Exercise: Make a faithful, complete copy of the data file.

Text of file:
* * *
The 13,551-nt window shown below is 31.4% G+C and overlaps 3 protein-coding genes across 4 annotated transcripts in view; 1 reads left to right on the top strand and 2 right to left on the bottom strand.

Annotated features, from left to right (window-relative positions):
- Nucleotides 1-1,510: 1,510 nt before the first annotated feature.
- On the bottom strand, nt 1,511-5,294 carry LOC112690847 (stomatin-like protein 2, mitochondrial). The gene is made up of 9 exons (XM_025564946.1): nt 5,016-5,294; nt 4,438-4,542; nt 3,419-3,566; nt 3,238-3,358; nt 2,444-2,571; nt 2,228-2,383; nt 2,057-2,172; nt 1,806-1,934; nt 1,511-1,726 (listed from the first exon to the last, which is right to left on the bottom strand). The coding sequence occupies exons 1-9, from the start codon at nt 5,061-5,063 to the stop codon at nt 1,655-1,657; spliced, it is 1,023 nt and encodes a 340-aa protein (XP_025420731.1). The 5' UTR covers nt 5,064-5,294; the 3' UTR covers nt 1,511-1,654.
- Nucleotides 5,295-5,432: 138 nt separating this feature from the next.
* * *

The 13,551-nt window shown below is 31.4% G+C and overlaps 3 protein-coding genes across 4 annotated transcripts in view; 1 reads left to right on the top strand and 2 right to left on the bottom strand.

Annotated features, from left to right (window-relative positions):
- Nucleotides 1-1,510: 1,510 nt before the first annotated feature.
- On the bottom strand, nt 1,511-5,294 carry LOC112690847 (stomatin-like protein 2, mitochondrial). The gene is made up of 9 exons (XM_025564946.1): nt 5,016-5,294; nt 4,438-4,542; nt 3,419-3,566; nt 3,238-3,358; nt 2,444-2,571; nt 2,228-2,383; nt 2,057-2,172; nt 1,806-1,934; nt 1,511-1,726 (listed from the first exon to the last, which is right to left on the bottom strand). The coding sequence occupies exons 1-9, from the start codon at nt 5,061-5,063 to the stop codon at nt 1,655-1,657; spliced, it is 1,023 nt and encodes a 340-aa protein (XP_025420731.1). The 5' UTR covers nt 5,064-5,294; the 3' UTR covers nt 1,511-1,654.
- Nucleotides 5,295-5,432: 138 nt separating this feature from the next.